Looking for current student with experiences with disability services

My child has been admitted to SCU and is considering the school as one of her top choices. However, she has some learning challenges (specifically, anxiety, stress, ADHD and a few other learning challenges) and has identified a school’s support system for students with challenges as one of the more important criteria on which to make her decision on the school to attend. We were lucky to have visited the campus before the pandemic and really like the campus and people we met, include folks at the disability resource center.

Since her acceptance, we have also found the resource center to be very friendly, open and willing to work with my daughter, but the actual real world experience of a current student may be very different. We also reached out to them for some actual student references but they cannot share any because of confidentially reasons. We would love for my daughter to talk to some actual students with challenge who can talk about their personal experiences at SCU.

If you or someone you know fits this scenario, do send me a private note and we can have that conversation. If you are a person with challenges, you know how critical this piece of the overall college experience is, so I hope you will be willing to connect with an incoming student to share your thoughts.

Concerned mom

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I’ll PM you

Can you please also direct message me as well? Thanks

If you see this can you PM me as well. This is one of our concerns as well.

I searched and I am not sure I have PM’ed any of you. I have had two kids with various challenges whose privacy I guard at this point. I just want to say that once your kid is accepted, as they have no doubt been at this point, you can get a better idea of how things work.

In our experience the office of disabilities was not the main player in the system. They give the student letters for professors and negotiate accommodations. Some schools will list accommodations, others won’t. The diagnosis is not on the letter but often can be found by faculty in a file if they bother to look.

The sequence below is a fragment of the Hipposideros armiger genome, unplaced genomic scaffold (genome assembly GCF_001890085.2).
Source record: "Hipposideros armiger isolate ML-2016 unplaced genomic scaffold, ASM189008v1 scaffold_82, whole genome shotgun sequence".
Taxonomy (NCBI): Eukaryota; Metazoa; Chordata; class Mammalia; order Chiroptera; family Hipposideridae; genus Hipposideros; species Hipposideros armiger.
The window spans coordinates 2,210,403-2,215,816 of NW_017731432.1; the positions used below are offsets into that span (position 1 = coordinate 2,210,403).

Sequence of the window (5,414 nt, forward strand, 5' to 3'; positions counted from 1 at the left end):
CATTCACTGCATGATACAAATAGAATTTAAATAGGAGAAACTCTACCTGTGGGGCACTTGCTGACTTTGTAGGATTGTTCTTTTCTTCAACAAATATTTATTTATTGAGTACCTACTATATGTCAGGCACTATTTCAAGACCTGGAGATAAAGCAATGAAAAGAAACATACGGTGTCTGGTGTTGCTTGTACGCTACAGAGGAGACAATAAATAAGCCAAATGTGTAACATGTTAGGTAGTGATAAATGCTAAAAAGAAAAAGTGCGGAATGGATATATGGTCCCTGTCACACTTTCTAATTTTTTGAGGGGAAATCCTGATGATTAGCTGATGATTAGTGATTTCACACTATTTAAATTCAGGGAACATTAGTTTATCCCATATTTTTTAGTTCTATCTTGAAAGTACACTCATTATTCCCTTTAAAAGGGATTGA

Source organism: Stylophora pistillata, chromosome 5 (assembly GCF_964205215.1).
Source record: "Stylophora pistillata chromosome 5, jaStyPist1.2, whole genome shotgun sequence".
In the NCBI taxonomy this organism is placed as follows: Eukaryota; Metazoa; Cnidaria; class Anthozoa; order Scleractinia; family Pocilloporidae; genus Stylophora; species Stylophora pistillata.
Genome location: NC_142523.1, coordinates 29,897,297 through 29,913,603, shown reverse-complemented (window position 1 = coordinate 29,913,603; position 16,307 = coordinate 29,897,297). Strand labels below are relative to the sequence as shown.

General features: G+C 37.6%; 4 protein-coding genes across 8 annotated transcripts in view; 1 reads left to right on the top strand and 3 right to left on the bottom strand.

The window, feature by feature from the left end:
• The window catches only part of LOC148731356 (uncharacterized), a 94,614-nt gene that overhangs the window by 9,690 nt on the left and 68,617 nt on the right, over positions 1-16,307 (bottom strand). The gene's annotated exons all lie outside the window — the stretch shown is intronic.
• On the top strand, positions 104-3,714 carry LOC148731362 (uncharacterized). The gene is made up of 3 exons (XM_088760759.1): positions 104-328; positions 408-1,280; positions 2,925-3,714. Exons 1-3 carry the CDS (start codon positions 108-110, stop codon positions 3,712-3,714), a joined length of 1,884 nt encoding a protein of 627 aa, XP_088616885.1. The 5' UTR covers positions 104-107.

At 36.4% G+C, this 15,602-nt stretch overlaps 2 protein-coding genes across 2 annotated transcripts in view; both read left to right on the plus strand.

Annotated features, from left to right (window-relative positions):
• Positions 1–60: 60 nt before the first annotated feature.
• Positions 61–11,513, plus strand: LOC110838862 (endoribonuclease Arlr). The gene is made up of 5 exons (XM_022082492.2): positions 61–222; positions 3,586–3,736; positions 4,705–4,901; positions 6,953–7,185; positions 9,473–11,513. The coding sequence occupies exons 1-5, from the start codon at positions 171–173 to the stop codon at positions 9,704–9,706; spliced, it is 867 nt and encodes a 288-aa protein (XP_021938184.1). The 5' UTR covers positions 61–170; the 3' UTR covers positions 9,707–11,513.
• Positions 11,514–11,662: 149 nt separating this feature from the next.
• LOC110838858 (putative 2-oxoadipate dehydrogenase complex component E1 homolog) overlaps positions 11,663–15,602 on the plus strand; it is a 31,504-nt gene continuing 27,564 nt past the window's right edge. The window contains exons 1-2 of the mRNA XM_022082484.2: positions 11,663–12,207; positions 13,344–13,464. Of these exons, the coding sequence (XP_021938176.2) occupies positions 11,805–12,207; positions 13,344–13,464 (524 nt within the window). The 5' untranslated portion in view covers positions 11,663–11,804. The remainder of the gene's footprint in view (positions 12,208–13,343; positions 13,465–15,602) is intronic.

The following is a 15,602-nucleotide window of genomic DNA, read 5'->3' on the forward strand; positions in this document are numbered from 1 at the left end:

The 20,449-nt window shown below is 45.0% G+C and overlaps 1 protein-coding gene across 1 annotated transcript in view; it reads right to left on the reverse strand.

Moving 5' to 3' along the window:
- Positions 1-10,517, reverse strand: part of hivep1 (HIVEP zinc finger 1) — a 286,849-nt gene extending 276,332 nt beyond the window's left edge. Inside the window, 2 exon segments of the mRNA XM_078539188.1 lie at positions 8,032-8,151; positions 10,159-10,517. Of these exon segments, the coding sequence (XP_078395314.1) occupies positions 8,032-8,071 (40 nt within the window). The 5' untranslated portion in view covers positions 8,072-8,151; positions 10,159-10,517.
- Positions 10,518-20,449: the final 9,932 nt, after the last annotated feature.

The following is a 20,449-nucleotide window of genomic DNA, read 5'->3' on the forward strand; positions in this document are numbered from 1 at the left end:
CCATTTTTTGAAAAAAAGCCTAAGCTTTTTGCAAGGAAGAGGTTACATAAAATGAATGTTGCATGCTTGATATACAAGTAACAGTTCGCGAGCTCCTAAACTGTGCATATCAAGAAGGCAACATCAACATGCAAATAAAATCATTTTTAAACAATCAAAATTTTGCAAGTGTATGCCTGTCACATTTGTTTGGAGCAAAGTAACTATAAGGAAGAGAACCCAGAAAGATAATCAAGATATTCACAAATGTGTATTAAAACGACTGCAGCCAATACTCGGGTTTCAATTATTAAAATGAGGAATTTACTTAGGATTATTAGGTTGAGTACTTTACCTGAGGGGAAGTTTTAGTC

Often it is others who really make things work: deans, advisors, doctors, therapists and others who can communicate with a professor at a time when accommodations are needed to support the student.

The first year is a time of learning how it all works. Things can go smoothly after that.

I passionately believe students should not choose schools based on these services because they have a legal right to be anywhere they like and things won’t move forward if we don’t do it. Most schools are pretty good about accommodations. That said, I completely respect those who feel otherwise and want a school that is really good with this stuff.

I would also caution that you cannot always tell…some schools do have a proven reputation. It can also depend on the professor, the student’s personality and other factors.

Finally, you can feel free to write the letter for doctors or therapists yourself and then just have them sign it. The professionals we know didn’t mind at all. I researched accommodations appropriate to the specific challenge and listed them in the letter that the professional signed, and sent it to the disabilities office and dean. (Reduced course load is not often used but saved one of mine.)

Also get tuition refund insurance that covers whatever the issue might be for withdrawal.